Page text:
Dec
31
2009

  Babies as Memento Mori?

Yesterday while I was waiting in the medical supply shop, I noticed something I hadn't before. The skin on my hands was dry, flaking, and deathly pale (save for the bright red cuts and scratches still unhealed from the Fenway rescue). I don't know that my hands are any worse off than most women my age, but the reason they looked particularly bad to me was because I noticed this when I was holding William's little baby hands in mine.

In contrast, his skin was smooth, soft, and orange, even in winter. Now the orange part is a bit of an exaggeration, he only looks orange upon close inspection, but lately strangers have been remarking about how tan he looks. Except for doctors, who immediately ask how many carrots and sweet potatoes we feed him (not that much, really). Regardless, he's not deathly pale.

Seeing this contrast immediately reminded me how relatively close to death I am compared to him. I know that skulls and extinguished candles are common symbols of memento mori, but how about babies?

I found being pregnant to be extremely life-affirming. I had some feeling that if I could make a new life, I could live forever. At least for the first two trimesters, I felt like I had new vitality.

Once the baby was here, however, he has been a constant reminder of how old I am. Which I think is ironic now that I have a suspicion that I behave like a much younger mother.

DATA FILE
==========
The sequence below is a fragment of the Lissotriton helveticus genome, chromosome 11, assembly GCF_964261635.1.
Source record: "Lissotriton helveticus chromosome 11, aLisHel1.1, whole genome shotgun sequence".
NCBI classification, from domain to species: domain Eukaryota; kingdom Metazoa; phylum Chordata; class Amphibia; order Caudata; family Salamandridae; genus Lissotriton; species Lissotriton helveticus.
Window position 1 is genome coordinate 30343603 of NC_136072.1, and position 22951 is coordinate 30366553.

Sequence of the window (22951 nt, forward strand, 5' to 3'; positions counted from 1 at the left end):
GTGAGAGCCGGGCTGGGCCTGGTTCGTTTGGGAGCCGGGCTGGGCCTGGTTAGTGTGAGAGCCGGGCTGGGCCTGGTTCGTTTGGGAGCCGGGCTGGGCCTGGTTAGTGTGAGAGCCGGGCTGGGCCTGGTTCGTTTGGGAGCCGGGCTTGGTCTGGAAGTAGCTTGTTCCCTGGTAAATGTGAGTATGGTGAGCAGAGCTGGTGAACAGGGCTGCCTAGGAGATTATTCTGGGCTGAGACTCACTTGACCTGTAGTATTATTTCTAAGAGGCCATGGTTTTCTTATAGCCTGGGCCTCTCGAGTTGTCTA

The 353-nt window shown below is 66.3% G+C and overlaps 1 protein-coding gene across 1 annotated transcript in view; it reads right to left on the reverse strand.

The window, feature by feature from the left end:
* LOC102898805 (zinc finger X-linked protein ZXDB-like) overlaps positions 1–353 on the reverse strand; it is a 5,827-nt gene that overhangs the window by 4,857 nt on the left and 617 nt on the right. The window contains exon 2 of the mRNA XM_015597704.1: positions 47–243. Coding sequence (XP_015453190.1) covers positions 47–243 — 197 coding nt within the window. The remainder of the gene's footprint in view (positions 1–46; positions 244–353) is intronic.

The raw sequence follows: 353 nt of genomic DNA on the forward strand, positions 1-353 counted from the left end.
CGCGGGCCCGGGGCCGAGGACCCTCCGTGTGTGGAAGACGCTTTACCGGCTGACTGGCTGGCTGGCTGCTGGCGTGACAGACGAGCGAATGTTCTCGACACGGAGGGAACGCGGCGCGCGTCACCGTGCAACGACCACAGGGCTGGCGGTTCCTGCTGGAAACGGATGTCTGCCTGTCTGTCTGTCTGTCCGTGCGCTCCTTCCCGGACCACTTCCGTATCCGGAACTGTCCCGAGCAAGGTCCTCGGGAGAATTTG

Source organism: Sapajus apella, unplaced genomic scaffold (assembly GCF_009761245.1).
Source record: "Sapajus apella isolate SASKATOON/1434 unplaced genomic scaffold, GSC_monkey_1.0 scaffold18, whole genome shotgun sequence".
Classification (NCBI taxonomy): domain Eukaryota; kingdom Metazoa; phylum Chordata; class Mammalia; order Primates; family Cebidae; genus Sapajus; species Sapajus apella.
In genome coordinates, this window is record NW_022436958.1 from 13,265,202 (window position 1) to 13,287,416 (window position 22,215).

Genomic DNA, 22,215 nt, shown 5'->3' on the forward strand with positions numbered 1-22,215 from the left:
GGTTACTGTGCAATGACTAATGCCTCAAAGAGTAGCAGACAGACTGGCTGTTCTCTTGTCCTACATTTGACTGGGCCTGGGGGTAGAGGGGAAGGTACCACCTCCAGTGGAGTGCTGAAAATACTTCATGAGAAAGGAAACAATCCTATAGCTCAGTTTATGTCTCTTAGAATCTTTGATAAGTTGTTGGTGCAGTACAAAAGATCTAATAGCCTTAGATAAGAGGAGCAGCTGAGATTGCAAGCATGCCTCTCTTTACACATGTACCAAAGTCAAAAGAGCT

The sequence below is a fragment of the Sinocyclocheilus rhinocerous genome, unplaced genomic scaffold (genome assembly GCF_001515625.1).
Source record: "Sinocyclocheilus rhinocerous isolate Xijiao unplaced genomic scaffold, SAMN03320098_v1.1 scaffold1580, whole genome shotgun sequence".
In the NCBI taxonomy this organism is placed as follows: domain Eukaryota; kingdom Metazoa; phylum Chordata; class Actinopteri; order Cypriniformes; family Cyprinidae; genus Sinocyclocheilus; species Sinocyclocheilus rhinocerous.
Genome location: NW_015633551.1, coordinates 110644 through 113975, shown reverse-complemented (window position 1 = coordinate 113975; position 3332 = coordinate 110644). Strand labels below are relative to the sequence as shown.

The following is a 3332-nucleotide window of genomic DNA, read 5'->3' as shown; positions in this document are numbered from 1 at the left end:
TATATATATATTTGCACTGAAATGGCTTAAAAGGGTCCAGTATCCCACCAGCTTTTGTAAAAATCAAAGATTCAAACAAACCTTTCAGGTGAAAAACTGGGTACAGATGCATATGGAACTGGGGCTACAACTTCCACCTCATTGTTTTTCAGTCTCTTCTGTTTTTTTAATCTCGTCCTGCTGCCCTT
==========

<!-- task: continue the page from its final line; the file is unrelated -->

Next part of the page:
After watching older women (my neighbor with 4 kids, my mother, also with 4 kids) handling William, I'm beginning to think that perhaps I handle him like a 15-year-old teenager would handle her baby. I sling him around, accidentally bump his head into things when I carry him, bounce him vigorously when we play, scrub his face with abandon to clean him up. These more experienced mothers are waaaay more gentle with him. I guess William just let me get away with all that since I'm his mother, and he'll like me best regardless of how rough I am. But I could tell he did seem to enjoy the gentler handling. So I'm trying to keep that in mind as I go about my day-- I'm especially trying to remember to try to pick him up by his torso under his arms instead of by his arms at the shoulders since Terry filled me in that his muscles aren't necessarily developed enough to handle that and I could dislocate his shoulder that way. Whoops.

I wonder if younger women get the same memento mori effect from their babies. I doubt it, since the skin on a woman in her early 20s isn't as noticeably deteriorated and while it may not be fresh as a baby, at least it's in the same ballpark.

My solution to all this has been to pull out my special winter hand cream set (reviewed here last winter) and get scrubbing. My hands are looking better already, and as long as I keep moisturizer within arms' reach all day, my skin both looks and feels better and I don't feel old anymore. I'm glad it was such an easily-solved problem.